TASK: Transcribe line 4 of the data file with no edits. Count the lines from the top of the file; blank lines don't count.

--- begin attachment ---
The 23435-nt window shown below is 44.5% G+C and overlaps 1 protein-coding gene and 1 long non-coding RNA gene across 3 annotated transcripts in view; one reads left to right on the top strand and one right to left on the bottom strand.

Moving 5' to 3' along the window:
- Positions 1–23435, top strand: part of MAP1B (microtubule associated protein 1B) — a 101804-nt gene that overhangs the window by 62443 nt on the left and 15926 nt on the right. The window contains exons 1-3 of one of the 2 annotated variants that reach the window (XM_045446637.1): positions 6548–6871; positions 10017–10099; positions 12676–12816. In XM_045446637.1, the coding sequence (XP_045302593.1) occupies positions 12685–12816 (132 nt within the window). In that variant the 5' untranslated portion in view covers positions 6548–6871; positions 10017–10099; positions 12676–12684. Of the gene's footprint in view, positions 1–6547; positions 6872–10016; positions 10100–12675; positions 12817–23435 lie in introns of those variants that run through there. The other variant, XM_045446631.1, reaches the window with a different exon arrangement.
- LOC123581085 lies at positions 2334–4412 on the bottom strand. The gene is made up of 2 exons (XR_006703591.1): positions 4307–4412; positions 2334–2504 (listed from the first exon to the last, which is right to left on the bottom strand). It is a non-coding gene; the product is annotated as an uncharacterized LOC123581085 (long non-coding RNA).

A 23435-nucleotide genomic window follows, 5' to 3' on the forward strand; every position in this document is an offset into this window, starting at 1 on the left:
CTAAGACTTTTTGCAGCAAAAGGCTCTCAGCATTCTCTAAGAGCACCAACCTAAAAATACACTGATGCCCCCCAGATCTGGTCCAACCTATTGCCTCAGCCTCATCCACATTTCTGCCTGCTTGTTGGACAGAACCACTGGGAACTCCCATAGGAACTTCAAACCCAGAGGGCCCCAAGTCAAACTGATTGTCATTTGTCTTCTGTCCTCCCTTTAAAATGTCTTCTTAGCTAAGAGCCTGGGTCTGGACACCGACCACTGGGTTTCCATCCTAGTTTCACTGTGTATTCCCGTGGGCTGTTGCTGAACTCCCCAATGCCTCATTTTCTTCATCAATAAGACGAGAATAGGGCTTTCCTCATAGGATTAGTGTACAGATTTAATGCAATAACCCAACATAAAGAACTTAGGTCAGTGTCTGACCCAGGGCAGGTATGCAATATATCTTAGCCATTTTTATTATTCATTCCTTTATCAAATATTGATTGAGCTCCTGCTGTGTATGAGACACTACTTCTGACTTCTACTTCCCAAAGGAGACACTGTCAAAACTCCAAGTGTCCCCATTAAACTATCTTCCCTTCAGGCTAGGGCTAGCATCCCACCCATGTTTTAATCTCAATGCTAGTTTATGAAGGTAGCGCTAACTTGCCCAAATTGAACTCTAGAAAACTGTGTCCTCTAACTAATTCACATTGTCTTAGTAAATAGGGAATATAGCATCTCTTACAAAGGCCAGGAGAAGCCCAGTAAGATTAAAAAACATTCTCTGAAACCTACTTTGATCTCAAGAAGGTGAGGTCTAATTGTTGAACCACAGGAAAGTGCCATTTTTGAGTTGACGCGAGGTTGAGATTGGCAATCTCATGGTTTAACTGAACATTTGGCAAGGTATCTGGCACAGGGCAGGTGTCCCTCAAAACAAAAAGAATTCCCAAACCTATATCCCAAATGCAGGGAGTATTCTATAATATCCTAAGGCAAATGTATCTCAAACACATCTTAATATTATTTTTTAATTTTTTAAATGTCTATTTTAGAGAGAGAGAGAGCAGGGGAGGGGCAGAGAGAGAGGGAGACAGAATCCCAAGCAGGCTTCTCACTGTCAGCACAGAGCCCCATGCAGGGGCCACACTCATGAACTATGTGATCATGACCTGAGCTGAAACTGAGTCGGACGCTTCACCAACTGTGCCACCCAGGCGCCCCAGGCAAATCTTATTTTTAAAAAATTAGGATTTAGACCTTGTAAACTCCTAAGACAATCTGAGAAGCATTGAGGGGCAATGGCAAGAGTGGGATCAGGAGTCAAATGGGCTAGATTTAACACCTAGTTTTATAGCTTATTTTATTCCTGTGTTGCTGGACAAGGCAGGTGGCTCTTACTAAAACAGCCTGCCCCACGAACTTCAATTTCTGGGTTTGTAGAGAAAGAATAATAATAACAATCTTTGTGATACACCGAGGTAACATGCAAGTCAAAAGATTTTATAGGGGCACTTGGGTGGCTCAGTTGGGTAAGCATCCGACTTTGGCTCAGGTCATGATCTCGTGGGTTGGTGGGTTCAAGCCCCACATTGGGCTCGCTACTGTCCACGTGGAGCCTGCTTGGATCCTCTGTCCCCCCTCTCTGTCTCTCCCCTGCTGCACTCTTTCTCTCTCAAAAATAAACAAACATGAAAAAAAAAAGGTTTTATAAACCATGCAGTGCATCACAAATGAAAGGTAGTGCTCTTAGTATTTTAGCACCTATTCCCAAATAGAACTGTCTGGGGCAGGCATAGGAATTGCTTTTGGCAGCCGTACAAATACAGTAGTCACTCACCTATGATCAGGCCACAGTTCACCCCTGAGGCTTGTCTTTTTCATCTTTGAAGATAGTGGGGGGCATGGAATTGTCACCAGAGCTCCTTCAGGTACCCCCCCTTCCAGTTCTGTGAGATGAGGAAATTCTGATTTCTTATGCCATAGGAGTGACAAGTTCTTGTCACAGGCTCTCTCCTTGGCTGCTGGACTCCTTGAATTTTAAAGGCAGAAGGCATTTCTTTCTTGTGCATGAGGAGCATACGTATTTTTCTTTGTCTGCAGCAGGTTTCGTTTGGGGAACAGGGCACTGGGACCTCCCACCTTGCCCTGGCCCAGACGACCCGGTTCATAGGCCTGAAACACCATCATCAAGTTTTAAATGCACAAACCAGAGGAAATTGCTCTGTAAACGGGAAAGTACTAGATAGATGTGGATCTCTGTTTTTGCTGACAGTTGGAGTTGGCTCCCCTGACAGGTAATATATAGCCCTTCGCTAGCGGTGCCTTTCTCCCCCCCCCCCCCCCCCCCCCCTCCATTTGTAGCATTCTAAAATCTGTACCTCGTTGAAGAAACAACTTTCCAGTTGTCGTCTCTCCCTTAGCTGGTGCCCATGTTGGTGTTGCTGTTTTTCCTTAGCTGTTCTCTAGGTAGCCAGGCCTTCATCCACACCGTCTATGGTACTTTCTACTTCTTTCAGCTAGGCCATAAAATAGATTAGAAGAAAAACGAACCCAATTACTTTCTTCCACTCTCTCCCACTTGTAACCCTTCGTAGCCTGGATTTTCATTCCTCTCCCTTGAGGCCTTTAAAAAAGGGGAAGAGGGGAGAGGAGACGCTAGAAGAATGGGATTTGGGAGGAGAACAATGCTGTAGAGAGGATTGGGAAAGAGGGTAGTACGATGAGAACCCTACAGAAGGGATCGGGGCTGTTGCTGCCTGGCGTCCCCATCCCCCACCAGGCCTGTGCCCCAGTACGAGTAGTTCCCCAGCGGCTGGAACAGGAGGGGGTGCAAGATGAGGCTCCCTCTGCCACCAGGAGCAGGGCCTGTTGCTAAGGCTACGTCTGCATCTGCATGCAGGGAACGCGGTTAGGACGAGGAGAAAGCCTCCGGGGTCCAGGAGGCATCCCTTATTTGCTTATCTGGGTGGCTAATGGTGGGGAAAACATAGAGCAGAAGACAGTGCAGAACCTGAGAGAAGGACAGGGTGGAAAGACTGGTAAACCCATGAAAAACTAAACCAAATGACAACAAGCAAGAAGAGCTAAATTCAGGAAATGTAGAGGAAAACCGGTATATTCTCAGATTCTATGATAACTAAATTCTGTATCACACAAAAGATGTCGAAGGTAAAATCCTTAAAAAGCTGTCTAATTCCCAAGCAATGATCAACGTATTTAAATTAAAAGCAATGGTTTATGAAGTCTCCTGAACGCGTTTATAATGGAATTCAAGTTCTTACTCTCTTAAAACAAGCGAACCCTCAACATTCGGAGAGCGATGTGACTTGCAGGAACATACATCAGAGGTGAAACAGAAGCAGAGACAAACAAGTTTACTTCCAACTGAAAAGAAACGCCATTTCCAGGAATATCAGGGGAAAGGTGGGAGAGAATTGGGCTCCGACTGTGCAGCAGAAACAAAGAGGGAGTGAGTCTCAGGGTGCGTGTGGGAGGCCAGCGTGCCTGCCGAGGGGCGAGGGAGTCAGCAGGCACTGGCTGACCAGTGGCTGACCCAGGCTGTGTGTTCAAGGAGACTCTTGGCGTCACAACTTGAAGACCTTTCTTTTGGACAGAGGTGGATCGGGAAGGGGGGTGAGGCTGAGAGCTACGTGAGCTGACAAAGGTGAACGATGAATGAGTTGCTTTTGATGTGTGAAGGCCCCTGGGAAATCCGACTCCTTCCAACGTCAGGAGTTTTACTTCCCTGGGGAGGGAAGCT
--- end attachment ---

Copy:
- LOC123581085 lies at positions 2334–4412 on the bottom strand. The gene is made up of 2 exons (XR_006703591.1): positions 4307–4412; positions 2334–2504 (listed from the first exon to the last, which is right to left on the bottom strand). It is a non-coding gene; the product is annotated as an uncharacterized LOC123581085 (long non-coding RNA).